Eradicating permutations of global jihad, accordingly, should be approached akin to stopping epidemics. It will only be accomplished by a concerted, international, coalition of nations. Both hard and soft power have to be deployed consistently from the air, on the ground, and through physical and virtual networks to take out terrorist hotbeds and remove pro-terrorist sympathies. The strategy must be multifaceted, adaptable, involve Muslims as fully-contributive partners alongside non-Muslims, and demonstrate unambiguous clarity of goals and premeditated allocation of resources.

End Notes

[[1]] Karen DeYoung, “Obama thinks His Syria Strategy is Right—and Folks Just don’t Get It,” Washington Post, 31 December 2015,

[[2]] Barack Obama, “Address to the Nation by the President,” White House, 6 December 2015,

[[3]] Terri M. Cronk, “Coalition Killed 10 Senior ISIL Leaders in December,” DoD News, 29 December 2015, and “Iraqi Flag Waves Over Ramadi; Security Forces Control Key City,” DoD News, 29 December 2015,

[[4]] Sam Prince, “Full English Translation of ISIS ‘Caliph’ Abu Bakr al-Baghdadi’s New Speech,” Heavy, 28 December 2015,

[[5]] “CNN/OCR International Poll,” CNN, 28 December 2015,

[[6]] “The Plague of Global Terrorism,” Economist, 18 November 2015,

[[7]] Carol E. B. Choksy and Jamsheed K. Choksy, “The Saudi Connection: Wahhabism and Global Jihad,” World Affairs Journal, vol. 78, no. 1, pp. 23–34,; and John A. Turner, Religious Ideology and the Roots of the Global Jihad: Salafi Jihadism and International Order, New York: Palgrave Macmillan, 2015,

[[8]] Jialun Qin, Jennifer J. Xu, Daning Hu, Marc Sageman, and Hsinchun Chen, “Analyzing Terrorist Networks: A Case Study of the Global Salafi Jihad Network,” Intelligence and Security Informatics, Lecture Notes in Computer Science, vol. 3495, 2005, pp 287–304,

[[9]] Raphael Cohen-Almagor, Confronting the Internet's Dark Side: Moral and Social Responsibility on the Free Highway, Cambridge: Cambridge University Press, 2015, pp. 180–189,; Annie Sneed, “Weakening Encrypted Communications Would Do Little to Stop Terrorist Attacks, Experts Say,” Scientific American, 17 November 2015,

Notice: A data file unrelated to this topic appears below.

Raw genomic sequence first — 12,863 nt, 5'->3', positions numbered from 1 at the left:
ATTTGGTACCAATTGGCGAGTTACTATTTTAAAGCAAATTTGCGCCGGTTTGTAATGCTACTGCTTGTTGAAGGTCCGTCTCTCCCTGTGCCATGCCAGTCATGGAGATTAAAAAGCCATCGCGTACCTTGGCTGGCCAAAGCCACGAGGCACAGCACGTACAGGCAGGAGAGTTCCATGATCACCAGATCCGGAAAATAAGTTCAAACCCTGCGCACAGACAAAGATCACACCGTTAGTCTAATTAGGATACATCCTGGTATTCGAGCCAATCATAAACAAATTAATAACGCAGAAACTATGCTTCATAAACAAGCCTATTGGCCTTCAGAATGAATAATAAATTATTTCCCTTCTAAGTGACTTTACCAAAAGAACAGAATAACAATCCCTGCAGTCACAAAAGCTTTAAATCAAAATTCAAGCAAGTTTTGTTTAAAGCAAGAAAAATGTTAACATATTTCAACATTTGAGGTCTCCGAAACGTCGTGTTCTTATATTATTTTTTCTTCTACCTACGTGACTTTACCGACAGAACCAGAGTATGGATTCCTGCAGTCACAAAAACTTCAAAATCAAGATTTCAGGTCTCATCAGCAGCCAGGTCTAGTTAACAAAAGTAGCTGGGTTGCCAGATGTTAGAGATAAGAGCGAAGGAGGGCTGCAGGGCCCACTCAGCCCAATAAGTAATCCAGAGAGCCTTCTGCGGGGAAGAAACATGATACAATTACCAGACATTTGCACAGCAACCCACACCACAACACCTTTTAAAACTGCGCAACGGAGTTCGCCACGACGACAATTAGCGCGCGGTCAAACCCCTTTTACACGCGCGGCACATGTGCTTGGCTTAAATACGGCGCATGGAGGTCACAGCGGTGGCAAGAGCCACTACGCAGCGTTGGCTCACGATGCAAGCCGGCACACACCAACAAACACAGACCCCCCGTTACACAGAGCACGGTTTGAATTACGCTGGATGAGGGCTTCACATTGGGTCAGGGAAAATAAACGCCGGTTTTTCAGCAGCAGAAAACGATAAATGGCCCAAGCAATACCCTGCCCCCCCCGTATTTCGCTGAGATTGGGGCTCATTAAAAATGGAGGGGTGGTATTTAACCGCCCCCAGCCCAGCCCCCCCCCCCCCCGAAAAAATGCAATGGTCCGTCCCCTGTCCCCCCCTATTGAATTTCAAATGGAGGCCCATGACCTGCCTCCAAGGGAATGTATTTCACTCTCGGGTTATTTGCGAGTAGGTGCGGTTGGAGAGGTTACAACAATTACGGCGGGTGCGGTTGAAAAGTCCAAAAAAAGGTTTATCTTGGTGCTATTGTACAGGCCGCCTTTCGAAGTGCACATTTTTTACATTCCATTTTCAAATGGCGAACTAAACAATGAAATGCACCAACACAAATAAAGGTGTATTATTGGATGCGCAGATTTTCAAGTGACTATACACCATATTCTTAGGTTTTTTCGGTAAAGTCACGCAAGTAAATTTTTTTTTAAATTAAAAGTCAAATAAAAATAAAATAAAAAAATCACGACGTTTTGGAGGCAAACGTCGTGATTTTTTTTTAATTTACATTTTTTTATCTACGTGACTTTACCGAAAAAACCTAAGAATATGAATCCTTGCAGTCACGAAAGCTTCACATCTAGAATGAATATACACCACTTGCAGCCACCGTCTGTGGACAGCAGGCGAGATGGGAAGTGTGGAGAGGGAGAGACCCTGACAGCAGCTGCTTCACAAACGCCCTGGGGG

[[10]] Simon Cottee, “The Challenge of Jihadi Cool,” Atlantic, 24 December 2015,

[[11]] Carol E. B. Choksy and Jamsheed K. Choksy, “How to Turn off The ISIS Tap,” Yale Global, 8 July 2014,

[[12]] Ed Payne and Salma Abdelaziz, “Muslim Nations form Coalition to Fight Terror,” CNN, 22 December 2015, See also Emma Ashford, “Sectarianism and Saudi Arabia’s Half-Baked Counter-Terrorism Alliance,” War on the Rocks, 6 January 2016,

[[13]] Karen DeYoung, “U.S. Fears Saudi tensions with Iran could Affect Fight against ISIS,” Washington Post, 3 January 2015,

[[14]] Annex of Statistical Information: Country Reports on Terrorism 2014, Washington, DC: US Department of State, 2015,

[[15]] Global Terrorism Index 2015, Sydney: Institute for Economics and Peace, 2015,

[[16]] Jeff Victoroff, ed., Tangled Roots: Social and Psychological Factors in the Genesis of Terrorism, Amsterdam: IOS Press, 2006, p. 15,


About the Author(s)

Carol E. B. Choksy is adjunct lecturer in Strategic Intelligence and Information Management at Indiana University. She also is CEO of IRAD Strategic Consulting.

Jamsheed K. Choksy is professor of Central Eurasian, Islamic, and International studies, senior fellow of the Center on American and Global Security, and former director of the Middle Eastern studies program at Indiana University, Bloomington. He is also a member of the National Council on the Humanities at the U.S. National Endowment for the Humanities.


"Reasonable compromises, balancing privacy rights and security concerns, could find solutions to the communication and application encryption which law enforcement agencies fear." I think this is what we're trying to, in a public forum, argue right now. What are those "reasonable compromises" though?